Heading in the direction of the fire and chanting, the PCs discover an ornately carved stone archway set into a hillside. Two great wooden doors stand slightly ajar in the frame. From the doorway, the PCs could possibly hear chanting (DC 10 Perception).

Beyond the doors, a sloping 80-foot corridor leads to an ancient duergar temple site, a remnant of the time before the duergar fell to infernal forces. In the temple, several duergar have begun an ancient rite of sacrifice while guarded by their monstrous servitors.

Sacrifice, Interrupted

Encounter Level 6 (1,325 XP)

  • 2 duergar guards (level 4 soldier; Monster Manual 2 p.92)
  • 1 duergar scout (level 4 lurker; Monster Manual 2 p.92)
  • 1 duergar theurge (level 5 controller; Monster Manual 2 p.93)
  • 1 phase spider (level 8 skirmisher; Monster Manual 2 p.190)
  • 1 rust monster (level 6 skirmisher; Monster Manual 2 p.178)

Encounter Level 9 (2,250 XP)

  • 1 duergar fleshtearer (level 11 lurker; Monster Manual 2 p.93)
  • 2 duergar shock troopers (level 6 brute; Monster Manual 2 p.93)
  • 1 duergar theurge (level 5 controller; Monster Manual 2 p.93)
  • 1 dweomer eater (level 11 skirmisher; Monster Manual 2 p.179)
  • 1 phase spider (level 8 skirmisher; Monster Manual 2 p.190)

Encounter Level 12 (3,800 XP)

  • 2 duergar shock troopers advanced to 11th level (level 6 brute; Monster Manual p.93; add +5 to all attack rolls and all defenses; +2 to all damage; +50 hp)
  • 2 duergar hellcallers (level 12 artillery; Monster Manual 2 p.94)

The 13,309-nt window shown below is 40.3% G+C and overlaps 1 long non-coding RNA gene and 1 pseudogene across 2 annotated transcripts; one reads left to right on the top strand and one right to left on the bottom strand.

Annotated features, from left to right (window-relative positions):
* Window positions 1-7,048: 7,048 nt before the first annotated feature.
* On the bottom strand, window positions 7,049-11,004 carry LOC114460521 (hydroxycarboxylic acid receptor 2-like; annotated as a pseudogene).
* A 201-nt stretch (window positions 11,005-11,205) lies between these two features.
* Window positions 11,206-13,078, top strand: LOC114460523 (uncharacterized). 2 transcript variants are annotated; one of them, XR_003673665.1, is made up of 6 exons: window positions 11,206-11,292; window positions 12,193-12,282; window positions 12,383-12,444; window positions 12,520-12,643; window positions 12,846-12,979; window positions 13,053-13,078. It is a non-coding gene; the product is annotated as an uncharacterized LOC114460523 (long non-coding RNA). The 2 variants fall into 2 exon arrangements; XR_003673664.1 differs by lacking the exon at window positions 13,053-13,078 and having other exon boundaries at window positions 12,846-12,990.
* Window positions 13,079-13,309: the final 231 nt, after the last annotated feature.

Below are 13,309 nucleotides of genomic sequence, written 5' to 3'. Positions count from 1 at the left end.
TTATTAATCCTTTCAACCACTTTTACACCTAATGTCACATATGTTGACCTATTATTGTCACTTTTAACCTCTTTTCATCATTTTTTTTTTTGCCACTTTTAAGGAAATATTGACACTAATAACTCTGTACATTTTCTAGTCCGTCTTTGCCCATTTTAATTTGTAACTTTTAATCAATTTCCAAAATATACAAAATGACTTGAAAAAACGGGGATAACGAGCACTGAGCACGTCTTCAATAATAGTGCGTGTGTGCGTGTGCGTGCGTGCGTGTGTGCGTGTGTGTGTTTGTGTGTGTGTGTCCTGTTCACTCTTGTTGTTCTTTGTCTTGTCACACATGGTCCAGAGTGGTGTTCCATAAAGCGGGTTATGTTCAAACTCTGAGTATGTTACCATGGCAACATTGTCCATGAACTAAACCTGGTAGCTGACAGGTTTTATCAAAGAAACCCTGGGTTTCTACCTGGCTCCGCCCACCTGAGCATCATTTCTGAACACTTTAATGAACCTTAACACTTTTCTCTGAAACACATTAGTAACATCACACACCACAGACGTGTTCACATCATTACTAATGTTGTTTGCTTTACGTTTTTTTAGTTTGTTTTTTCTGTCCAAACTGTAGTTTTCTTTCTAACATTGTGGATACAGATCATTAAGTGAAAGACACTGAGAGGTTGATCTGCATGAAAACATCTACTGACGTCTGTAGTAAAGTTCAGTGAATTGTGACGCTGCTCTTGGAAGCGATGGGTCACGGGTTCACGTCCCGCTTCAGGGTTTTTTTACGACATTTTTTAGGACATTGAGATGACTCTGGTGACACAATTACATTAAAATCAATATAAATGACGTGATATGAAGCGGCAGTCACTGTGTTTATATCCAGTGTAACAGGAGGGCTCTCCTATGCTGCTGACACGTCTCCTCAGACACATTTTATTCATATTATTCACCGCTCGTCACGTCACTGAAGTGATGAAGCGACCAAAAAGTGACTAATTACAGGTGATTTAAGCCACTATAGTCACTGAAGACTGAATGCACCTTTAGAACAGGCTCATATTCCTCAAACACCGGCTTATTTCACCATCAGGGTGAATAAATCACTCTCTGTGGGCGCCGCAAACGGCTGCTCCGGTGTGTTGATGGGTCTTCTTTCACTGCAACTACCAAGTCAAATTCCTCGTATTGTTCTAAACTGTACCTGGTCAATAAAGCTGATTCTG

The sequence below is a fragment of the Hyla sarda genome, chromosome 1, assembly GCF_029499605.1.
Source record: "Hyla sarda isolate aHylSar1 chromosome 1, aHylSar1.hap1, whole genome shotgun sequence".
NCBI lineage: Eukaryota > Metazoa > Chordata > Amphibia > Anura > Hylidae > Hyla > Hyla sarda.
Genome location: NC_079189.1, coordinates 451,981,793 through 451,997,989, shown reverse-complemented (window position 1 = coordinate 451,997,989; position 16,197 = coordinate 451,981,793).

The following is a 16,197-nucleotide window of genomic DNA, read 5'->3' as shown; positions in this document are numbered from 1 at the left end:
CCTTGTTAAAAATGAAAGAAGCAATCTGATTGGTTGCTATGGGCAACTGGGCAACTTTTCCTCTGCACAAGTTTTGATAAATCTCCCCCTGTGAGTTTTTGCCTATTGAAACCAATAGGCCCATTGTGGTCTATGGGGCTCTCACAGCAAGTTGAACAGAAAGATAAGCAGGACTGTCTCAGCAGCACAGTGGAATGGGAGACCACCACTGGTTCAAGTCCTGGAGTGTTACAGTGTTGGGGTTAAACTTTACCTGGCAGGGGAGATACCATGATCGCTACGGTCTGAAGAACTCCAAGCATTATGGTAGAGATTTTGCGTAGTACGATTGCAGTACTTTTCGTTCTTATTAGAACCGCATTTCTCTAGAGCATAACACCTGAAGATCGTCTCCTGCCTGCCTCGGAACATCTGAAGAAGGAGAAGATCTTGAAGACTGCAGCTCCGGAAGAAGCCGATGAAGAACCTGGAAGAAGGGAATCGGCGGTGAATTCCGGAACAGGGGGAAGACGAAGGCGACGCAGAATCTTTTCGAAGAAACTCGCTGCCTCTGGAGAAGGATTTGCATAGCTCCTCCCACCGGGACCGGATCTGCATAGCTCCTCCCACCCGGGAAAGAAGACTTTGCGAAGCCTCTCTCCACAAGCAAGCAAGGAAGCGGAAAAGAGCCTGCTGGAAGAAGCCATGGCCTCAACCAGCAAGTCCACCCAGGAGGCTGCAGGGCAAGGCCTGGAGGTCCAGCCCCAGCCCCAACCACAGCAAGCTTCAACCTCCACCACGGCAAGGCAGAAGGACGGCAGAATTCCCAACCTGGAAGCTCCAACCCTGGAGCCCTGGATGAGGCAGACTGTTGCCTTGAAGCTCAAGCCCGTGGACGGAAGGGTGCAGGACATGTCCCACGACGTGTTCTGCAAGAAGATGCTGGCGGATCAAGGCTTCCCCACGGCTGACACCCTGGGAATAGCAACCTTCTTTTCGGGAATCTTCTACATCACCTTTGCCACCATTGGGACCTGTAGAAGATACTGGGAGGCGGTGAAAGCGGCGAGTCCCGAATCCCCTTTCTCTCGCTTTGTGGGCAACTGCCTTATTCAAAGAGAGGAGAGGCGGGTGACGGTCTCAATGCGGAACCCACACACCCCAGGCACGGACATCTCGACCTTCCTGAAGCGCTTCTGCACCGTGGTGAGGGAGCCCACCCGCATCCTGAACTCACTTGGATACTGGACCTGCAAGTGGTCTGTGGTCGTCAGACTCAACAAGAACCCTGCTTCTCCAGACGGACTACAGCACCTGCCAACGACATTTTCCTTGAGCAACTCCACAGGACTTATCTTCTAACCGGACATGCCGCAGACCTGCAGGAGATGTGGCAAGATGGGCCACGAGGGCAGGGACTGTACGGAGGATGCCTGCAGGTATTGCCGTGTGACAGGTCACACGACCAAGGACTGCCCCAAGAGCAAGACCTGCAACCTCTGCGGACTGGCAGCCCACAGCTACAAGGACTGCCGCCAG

• 2 dweomer eaters (level 11 skirmisher; Monster Manual 2 p.179)


The encounter map can be assembled using tiles from Halls of the Giant Kings.

When the encounter begins, place a duergar with a high Strength score adjacent to the statue. Place the remaining duergar around the flame glyph in the center of the chamber, one of them adjacent to the flaming brazier. Place a prone miniature representing the sacrifice victim in the flame glyph. Position the other monsters around the room (note that spider servitors might start on a wall). Don't put any of these monsters adjacent to the door from which the PCs enter (on the bottom edge of the map).

If the adventurers listen at the door, they can hear the duergar chants as well as the pained cries of their sacrificial victim. The duergar are fully involved in their ritual chanting and don't hear the PCs coming. Their servitor creatures, however, might hear the PCs approach. Have the PCs make Stealth checks against the servitors' passive Perception to determine if the PCs surprise the monsters.

Any PC that understands Deep Speech realizes that the chanters are offering up a living sacrifice to summon one or more devils.

When the adventurers enter the chamber, read:

A large chamber opens up before you, its floor, ceiling, and walls well-crafted but suffering the decay of age. A large, red, glowing rune pulses in the middle of the chamber, and the unmoving form of a person is sprawled within it. Several short, stocky figures stand around the rune, chanting loudly, and another one of them stands near a flaming brazier. An ancient statue of a dwarf is against one wall.